Troilus and Cressida
Act 4, Scene 1
Troy. A street.
- Enter at one door Aeneas with a torch; at another, Paris,
- Deiphobus, Antenor, Diomedes the Grecian, and others with
- See ho! Who is that there?
- It is the Lord Aeneas.
Aeneas6 - 9
- Is the Prince there in person?
- Had I so good occasion to lie long
- As you, Prince Paris, nothing but heavenly business
- Should rob my bed-mate of my company.
- That’s my mind too. Good morrow, Lord Aeneas.
Paris11 - 14
- A valiant Greek, Aeneas, take his hand,
- Witness the process of your speech, wherein
- You told how Diomed, a whole week by days,
- Did haunt you in the field.
Aeneas15 - 18
- Health to you, valiant sir,
- During all question of the gentle truce;
- But when I meet you arm’d, as black defiance
- As heart can think or courage execute.
Diomedes19 - 23
- The one and other Diomed embraces.
- Our bloods are now in calm, and, so long, health!
- But when contention and occasion meet,
- By Jove I’ll play the hunter for thy life,
- With all my force, pursuit, and policy.
Aeneas24 - 29
- And thou shalt hunt a lion that will fly
- With his face backward. In humane gentleness,
- Welcome to Troy! Now, by Anchises’ life,
- Welcome indeed! By Venus’ hand I swear,
- No man alive can love in such a sort
- The thing he means to kill, more excellently.
Diomedes30 - 34
- We sympathize. Jove, let Aeneas live,
- If to my sword his fate be not the glory,
- A thousand complete courses of the sun!
- But in mine emulous honor let him die,
- With every joint a wound, and that tomorrow!
- We know each other well.
- We do, and long to know each other worse.
Paris37 - 39
- This is the most despiteful gentle greeting,
- The noblest hateful love, that e’er I heard of.
- What business, lord, so early?
- I was sent for to the King, but why, I know not.
Paris41 - 50
- His purpose meets you; ’twas to bring this Greek
- To Calchas’ house, and there to render him,
- For the enfreed Antenor, the fair Cressid.
- Let’s have your company, or if you please,
- Haste there before us. I constantly believe
- (Or rather call my thought a certain knowledge)
- My brother Troilus lodges there tonight.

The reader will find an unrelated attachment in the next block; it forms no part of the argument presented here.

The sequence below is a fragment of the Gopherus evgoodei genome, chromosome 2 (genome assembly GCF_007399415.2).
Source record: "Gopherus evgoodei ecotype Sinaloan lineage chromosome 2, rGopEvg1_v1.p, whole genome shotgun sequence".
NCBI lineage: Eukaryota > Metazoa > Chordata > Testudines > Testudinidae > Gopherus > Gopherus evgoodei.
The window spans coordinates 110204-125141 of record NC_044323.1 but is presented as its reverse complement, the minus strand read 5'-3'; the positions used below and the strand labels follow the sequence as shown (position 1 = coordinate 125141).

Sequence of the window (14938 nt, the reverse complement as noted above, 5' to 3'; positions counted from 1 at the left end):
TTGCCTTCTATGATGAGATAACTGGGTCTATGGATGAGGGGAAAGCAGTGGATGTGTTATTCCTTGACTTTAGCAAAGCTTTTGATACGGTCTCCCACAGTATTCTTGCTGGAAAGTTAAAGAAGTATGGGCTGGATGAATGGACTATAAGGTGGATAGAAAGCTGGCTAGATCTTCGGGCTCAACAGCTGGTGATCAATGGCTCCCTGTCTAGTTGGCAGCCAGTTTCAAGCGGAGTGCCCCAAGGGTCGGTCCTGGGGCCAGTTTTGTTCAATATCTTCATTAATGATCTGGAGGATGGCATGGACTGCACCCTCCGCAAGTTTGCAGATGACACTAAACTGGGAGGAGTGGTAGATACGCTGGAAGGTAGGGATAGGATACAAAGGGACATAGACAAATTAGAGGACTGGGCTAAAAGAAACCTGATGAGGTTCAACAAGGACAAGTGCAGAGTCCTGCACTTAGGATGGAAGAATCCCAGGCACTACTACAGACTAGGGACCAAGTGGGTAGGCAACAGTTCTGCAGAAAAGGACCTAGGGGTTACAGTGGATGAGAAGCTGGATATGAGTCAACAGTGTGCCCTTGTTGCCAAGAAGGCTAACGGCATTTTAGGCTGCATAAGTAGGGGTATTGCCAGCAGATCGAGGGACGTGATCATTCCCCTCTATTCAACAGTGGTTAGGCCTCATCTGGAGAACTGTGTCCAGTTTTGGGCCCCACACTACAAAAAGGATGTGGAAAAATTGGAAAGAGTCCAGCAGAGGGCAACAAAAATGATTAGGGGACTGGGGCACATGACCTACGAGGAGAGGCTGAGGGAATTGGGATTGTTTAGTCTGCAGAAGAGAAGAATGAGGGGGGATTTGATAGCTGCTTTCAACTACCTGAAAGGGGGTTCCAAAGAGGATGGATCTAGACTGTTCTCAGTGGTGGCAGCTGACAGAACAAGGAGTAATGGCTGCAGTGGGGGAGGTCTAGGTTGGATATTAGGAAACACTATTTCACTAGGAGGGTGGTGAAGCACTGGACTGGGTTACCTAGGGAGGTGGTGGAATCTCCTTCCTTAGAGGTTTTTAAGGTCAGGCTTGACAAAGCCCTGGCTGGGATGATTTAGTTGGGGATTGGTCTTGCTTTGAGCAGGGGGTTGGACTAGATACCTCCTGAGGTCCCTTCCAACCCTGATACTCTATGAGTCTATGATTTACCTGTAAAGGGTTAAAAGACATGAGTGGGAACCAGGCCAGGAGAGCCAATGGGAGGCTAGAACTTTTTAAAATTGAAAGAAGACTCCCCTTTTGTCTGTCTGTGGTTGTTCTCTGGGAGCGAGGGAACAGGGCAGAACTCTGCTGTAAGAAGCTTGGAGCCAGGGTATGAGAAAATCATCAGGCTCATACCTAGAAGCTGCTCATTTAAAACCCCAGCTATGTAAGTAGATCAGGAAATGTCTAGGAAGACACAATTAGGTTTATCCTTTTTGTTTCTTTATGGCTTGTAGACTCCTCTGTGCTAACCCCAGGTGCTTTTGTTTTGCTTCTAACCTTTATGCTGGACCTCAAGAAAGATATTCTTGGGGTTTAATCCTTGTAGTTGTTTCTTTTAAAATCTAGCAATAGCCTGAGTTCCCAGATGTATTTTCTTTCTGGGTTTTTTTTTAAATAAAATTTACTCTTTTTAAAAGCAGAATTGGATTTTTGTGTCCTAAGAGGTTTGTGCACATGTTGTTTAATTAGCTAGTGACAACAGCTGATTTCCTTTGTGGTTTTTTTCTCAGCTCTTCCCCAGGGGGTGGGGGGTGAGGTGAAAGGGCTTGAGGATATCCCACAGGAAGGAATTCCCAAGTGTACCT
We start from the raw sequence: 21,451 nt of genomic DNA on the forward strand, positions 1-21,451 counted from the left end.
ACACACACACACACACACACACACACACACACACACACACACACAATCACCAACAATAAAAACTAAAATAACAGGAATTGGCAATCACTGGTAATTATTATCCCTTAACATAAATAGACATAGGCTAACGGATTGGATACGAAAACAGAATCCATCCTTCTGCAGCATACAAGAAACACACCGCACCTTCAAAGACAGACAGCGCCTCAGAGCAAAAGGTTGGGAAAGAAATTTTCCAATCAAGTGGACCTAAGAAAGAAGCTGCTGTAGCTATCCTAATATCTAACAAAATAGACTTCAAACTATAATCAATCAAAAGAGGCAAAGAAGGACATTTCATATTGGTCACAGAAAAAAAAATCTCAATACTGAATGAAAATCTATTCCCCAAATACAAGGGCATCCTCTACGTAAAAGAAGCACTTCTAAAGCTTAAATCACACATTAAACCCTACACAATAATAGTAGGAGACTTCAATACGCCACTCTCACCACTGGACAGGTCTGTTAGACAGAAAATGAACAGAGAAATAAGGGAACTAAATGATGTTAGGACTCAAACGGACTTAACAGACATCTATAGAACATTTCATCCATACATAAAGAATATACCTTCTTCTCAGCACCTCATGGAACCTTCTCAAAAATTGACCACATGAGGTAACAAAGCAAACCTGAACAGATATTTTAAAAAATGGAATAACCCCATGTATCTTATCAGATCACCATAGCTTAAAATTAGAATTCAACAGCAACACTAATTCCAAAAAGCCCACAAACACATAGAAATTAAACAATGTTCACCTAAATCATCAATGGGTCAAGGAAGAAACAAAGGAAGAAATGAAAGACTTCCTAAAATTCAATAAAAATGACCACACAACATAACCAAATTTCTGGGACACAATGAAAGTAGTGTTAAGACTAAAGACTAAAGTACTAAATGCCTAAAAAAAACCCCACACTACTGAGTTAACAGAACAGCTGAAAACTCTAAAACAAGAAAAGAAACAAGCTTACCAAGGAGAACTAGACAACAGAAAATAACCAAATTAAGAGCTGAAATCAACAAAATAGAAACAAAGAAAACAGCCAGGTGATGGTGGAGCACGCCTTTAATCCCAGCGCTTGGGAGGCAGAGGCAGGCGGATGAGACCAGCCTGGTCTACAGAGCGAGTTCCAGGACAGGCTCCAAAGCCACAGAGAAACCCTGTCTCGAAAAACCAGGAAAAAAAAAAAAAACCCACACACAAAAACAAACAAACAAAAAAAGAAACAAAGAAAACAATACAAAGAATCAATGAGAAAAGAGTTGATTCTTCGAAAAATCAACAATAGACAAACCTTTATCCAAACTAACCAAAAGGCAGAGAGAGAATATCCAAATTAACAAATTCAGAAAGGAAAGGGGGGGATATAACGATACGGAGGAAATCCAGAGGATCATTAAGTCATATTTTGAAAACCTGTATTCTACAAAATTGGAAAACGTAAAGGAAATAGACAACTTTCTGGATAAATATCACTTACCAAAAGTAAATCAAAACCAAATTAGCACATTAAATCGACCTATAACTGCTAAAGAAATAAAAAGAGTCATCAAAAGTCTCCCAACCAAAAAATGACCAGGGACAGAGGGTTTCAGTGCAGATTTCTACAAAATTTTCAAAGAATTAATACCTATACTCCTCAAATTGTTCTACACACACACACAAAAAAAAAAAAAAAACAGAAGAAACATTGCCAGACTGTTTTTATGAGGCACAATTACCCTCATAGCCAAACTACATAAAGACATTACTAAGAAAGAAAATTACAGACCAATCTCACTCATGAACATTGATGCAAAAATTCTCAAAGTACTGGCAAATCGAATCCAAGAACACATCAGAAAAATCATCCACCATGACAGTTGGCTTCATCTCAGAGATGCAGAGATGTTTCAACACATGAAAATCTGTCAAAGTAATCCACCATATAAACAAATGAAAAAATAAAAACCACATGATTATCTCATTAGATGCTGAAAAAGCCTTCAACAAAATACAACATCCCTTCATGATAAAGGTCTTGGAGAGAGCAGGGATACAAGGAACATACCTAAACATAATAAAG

- Rouse him and give him note of our approach,
- With the whole quality wherefore. I fear
- We shall be much unwelcome.
Aeneas51 - 53
- That I assure you.
- Troilus had rather Troy were borne to Greece
- Than Cressid borne from Troy.
Paris54 - 56
- There is no help.
- The bitter disposition of the time
- Will have it so. On, lord, we’ll follow you.
- Good morrow, all.
Paris59 - 62
- And tell me, noble Diomed—faith, tell me true,
- Even in soul of sound good-fellowship—
- Who, in your thoughts, deserves fair Helen best,
- Myself, or Menelaus?
Diomedes63 - 75
- Both alike.
- He merits well to have her that doth seek her,
- Not making any scruple of her soil,
- With such a hell of pain and world of charge;
- And you as well to keep her that defend her,
- Not palating the taste of her dishonor,
- With such a costly loss of wealth and friends.
- He like a puling cuckold would drink up
- The lees and dregs of a flat tamed piece;
- You like a lecher out of whorish loins
- Are pleas’d to breed out your inheritors.
- Both merits pois’d, each weighs nor less nor more,
- But he as he, the heavier for a whore.
- You are too bitter to your country-woman.
Diomedes77 - 83
- She’s bitter to her country. Hear me, Paris:
- For every false drop in her bawdy veins,
- A Grecian’s life hath sunk; for every scruple
- Of her contaminated carrion weight,
- A Troyan hath been slain. Since she could speak,
- She hath not given so many good words breath
- As for her Greeks and Troyans suff’red death.
Paris84 - 88
- Fair Diomed, you do as chapmen do,
- Dispraise the thing that they desire to buy,
- But we in silence hold this virtue well,
- We’ll not commend what we intend to sell.
- Here lies our way.